Pendulum Water Blast
Exercise the Eyes with Gross Motor Games
a Visual Tracking Activity
When I signed my son up to join our local baseball team I knew that baseball wasn’t really his “thing” but I feel like it is important to expose him to a variety of activities. I quickly realized that some of his indifference to the sport was because he did not feel successful. His visual tracking skills are not well developed yet which made hitting the ball a bit frustrating for him. Since we work with children who have special needs we are very aware of the importance of good visual processing skills. That’s when we came up with the idea for Pendulum Water Blast: a visual tracking activity. Rather than just giving up on this opportunity for him to be involved in a team sport we decided to work on the skills that he needed to be successful. In this case, visual tracking.
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Pendulum Water Blast: Visual Tracking Activity
Visual tracking is the ability to quickly and accurately look (fixate), visually follow a moving object (pursuit) and efficiently move our eyes so we can fixate on objects from point to point (saccades). It’s a skill we use every day to explore our surroundings, play sports, and in reading and writing which can affect academic performance. Amazingly, his skills absolutely improved after playing Pendulum Water Blast: a visual tracking activity.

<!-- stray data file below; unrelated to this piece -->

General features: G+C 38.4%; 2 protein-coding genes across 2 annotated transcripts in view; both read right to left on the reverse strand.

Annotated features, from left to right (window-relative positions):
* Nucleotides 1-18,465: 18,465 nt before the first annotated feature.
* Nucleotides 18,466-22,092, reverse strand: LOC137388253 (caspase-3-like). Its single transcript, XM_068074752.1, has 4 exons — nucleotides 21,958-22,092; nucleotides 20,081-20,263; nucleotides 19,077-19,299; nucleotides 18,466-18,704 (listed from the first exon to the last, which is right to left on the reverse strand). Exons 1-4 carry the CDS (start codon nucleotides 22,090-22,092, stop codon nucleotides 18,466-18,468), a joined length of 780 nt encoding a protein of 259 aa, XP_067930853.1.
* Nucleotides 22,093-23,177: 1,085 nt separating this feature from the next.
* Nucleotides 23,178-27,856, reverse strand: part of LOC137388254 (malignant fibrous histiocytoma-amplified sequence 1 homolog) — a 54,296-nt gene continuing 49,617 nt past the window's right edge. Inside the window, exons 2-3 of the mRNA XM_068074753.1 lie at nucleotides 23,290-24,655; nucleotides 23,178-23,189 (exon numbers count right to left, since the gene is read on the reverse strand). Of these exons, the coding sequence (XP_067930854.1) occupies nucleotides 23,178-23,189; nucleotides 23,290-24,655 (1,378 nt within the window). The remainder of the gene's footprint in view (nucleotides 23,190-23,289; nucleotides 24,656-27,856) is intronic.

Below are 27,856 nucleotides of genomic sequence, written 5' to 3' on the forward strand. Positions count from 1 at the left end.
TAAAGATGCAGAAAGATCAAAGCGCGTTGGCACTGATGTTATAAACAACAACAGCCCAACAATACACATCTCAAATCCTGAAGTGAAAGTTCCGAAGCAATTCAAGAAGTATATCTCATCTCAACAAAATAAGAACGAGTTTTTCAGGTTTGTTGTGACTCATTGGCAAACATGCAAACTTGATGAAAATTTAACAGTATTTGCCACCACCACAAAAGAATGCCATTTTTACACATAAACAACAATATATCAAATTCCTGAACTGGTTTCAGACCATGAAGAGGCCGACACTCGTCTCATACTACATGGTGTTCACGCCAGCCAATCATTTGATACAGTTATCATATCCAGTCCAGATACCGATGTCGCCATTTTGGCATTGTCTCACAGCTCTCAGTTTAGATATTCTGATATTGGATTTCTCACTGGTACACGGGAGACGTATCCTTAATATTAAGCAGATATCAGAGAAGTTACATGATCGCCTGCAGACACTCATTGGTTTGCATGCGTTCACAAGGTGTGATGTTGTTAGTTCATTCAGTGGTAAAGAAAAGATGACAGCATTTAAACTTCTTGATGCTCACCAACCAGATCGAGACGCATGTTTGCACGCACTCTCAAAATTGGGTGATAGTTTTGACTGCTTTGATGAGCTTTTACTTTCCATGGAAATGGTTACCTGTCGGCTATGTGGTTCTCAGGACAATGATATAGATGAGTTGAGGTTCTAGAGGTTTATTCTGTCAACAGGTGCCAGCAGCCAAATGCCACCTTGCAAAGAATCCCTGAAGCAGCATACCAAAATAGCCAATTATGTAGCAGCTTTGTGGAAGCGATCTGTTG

Target Skills for Pendulum Water Blast: a Visual Tracking Activity:
Visual tracking, Hand-Eye Coordination, Gross Motor
Materials for Pendulum Water Blast: a Visual Tracking Activity:
o Balloons filled with water
o Clothesline or rope
o Various implements or toys for hitting balls
Instructions for Pendulum Water Blast: a Visual Tracking Activity:
Hang a clothesline or rope across a wide area where the children will have plenty of room.
o Fill balloons with water and hang from the line.
o Practice hitting with different toys.
o You can write letters on the balloons and give directions for which balloons to hit. For example, hit the balloon with the letter “A” then “B”, etc.
Progress developing visual tracking skills!
Since we played this “Oh, so fun” visual processing activity I am happy to report that my son enjoyed baseball much more this season. Perhaps some of the increased enjoyment was because he was a year older but I believe that some of that change was due to finding a fun way to develop his visual tracking skills.